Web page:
Trends toward using social media, obtaining “must-have” gadgets (iphone, ipod), and celebrating green practices were the bigger trends of the last five years. Here are four trends that should begin to solidify– if not be in full force– by the year 2015. We are on a consistent path to already making many of these trends permanent, and each point has the potential to create a domino effect that will alter how we live our lives.
1. Children will learn HTML in grade school.
And those children that do not begin to learn HTML in grade school will at least learn how to generate web content via facebook, twitter, blogs, or whatever option is available to them. They’ll need this information not only to understand the world, but also to contribute to it. There’s no doubt that there’s a need to focus on technology in schools, as 12 of BusinessWeek’s 25 most influential companies are rooted in technological advancement. The Internet will continue to play a bigger role in our lives, and already 37% of internet users have contributed to creating news. Children now will be raised with the internet, so they’ll need to know how to use it. Not only that, kids who are behind in using the internet will be at a comparative disadvantage because children who use facebook or write blogs have higher literacy levels.
2. We will consider tax-exempt businesses.
This means that either a) cause marketing and businesses taking part in/funding projects/ crowdsourcing for the greater good will make us at least (for one moment– if not only this one) consider what it would mean for businesses to solicit donations and be tax exempt in specified situations, or b) nonprofit organizations will up their ability to compete in commercial business in order to secure ongoing funding. As Generation Y combines an entrepreneurial spirit with steadfast public service motivation, the nonprofit sector is sure to continue to evolve in the hands of a new generation. In the next five years, we’ll begin the long process of considering what the contemporary melding of the public and private sector will look like.
3. Nearly all but physical job positions will be location-independent.
People who work from home are more productive than people who work in an office. And people who are self -disciplined are happier than those who are not. With the ease at which people can video conference and utilize technology to keep in touch with coworkers from home, there’s no doubt that we’ll begin to realize the benefits of location-independent work. Other benefits? Increased work/life balance, reduced stress, improved supervisor-staff relationships, better worker retention for employers, and increased general job satisfaction. The exception here will be job positions that require a physical presence, such as plumbers, doctors, factory workers, landscapers, and the good ole’ cable guy.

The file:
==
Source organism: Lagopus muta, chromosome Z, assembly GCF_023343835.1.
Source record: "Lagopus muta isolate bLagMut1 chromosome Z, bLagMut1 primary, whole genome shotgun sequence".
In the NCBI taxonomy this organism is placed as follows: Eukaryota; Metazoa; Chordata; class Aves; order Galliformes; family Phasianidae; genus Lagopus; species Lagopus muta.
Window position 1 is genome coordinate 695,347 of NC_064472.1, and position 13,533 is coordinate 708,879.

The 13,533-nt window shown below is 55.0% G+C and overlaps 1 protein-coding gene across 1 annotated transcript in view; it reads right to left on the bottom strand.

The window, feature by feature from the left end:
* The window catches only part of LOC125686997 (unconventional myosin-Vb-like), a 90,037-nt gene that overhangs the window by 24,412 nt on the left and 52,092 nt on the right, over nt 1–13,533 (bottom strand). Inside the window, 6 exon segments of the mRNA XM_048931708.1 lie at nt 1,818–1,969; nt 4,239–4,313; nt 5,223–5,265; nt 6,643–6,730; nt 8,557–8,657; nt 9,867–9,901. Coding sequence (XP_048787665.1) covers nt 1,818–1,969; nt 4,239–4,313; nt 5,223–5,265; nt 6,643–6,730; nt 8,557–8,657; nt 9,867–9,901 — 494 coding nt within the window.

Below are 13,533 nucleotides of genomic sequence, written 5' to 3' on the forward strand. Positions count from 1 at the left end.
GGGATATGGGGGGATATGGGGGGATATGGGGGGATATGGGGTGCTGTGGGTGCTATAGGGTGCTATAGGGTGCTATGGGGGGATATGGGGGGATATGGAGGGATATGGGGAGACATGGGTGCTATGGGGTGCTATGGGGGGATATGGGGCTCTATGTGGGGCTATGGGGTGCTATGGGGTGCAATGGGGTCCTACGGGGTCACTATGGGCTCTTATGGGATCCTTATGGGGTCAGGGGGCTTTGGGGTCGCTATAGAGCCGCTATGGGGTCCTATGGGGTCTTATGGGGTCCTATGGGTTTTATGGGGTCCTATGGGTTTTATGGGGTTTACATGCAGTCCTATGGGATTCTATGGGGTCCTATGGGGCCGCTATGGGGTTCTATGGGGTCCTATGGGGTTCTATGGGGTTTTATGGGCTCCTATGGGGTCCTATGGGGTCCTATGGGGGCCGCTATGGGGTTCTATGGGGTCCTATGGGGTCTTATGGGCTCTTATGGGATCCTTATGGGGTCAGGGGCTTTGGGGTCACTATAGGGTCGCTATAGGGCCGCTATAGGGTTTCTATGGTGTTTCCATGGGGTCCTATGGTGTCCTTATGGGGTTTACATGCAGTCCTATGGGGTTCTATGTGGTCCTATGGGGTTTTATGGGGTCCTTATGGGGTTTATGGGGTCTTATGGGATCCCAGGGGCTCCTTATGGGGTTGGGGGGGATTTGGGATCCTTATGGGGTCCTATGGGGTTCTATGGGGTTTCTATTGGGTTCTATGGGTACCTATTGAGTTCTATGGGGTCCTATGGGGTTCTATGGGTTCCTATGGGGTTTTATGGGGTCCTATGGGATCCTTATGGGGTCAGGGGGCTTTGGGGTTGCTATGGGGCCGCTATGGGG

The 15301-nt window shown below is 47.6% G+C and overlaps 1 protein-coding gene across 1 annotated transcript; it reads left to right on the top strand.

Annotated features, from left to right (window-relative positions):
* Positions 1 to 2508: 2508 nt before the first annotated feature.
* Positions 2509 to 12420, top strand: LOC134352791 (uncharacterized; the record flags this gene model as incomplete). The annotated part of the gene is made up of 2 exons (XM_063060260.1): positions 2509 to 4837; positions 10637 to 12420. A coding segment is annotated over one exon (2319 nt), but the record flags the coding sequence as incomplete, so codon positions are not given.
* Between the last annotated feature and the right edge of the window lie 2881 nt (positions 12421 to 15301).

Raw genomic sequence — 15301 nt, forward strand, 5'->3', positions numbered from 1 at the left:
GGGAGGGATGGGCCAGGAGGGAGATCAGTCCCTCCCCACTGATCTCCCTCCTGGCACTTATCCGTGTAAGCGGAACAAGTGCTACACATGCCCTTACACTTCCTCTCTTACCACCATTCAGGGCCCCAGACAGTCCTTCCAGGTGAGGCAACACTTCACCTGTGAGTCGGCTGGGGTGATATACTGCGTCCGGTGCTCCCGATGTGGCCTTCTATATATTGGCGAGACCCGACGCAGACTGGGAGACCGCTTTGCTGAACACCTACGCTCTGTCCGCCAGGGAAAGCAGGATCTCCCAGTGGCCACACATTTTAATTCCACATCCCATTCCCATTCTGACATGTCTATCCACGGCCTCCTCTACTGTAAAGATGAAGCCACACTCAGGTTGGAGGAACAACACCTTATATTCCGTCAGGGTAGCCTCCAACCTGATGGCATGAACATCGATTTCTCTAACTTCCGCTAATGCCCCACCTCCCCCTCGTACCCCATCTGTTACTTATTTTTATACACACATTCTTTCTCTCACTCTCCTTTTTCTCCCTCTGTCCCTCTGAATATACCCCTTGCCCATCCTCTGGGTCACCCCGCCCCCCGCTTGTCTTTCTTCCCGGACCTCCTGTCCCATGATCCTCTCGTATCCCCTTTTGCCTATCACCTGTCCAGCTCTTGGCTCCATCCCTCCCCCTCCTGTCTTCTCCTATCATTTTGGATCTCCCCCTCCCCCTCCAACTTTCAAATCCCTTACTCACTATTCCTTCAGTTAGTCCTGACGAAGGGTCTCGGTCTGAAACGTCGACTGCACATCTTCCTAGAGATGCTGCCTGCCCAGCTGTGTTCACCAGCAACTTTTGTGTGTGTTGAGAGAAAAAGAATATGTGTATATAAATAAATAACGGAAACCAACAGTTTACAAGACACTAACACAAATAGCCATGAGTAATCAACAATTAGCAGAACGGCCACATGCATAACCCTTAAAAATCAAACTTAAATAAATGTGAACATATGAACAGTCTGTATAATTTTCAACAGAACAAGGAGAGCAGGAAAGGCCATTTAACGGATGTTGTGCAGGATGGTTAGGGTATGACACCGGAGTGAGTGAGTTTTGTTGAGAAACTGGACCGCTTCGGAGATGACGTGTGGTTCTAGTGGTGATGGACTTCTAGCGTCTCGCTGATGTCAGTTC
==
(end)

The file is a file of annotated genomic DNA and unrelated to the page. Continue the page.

4. Most businesses will have flat structures and be decentralized.
Decentralization is the dispersion or distribution of functions and powers in an organizations, or the the delegation of power from a central authority to regional and local authorities. These kinds of organizations do not rely on the strict organizational hierarchies of power of the past– and companies such as Johnson & Johnson, IBM, and numerous other successful companies boast decentrailized governance. Though this trend may be already solidifying, the effects of flattened companies will begin to be felt in the next five years. Namely, we will be even more accustomed to working in teams or networks, and there will be fewer managers as groups gain empowerment to make many of their own decisions.
About the author
MPA. Chief Market Engagement Officer at IMPACTS Research & Development. Nonprofit marketer, Generation Y museum, zoo & aquarium writer/speaker, web engagement geek, data nerd, marathoner, nomad, herbivore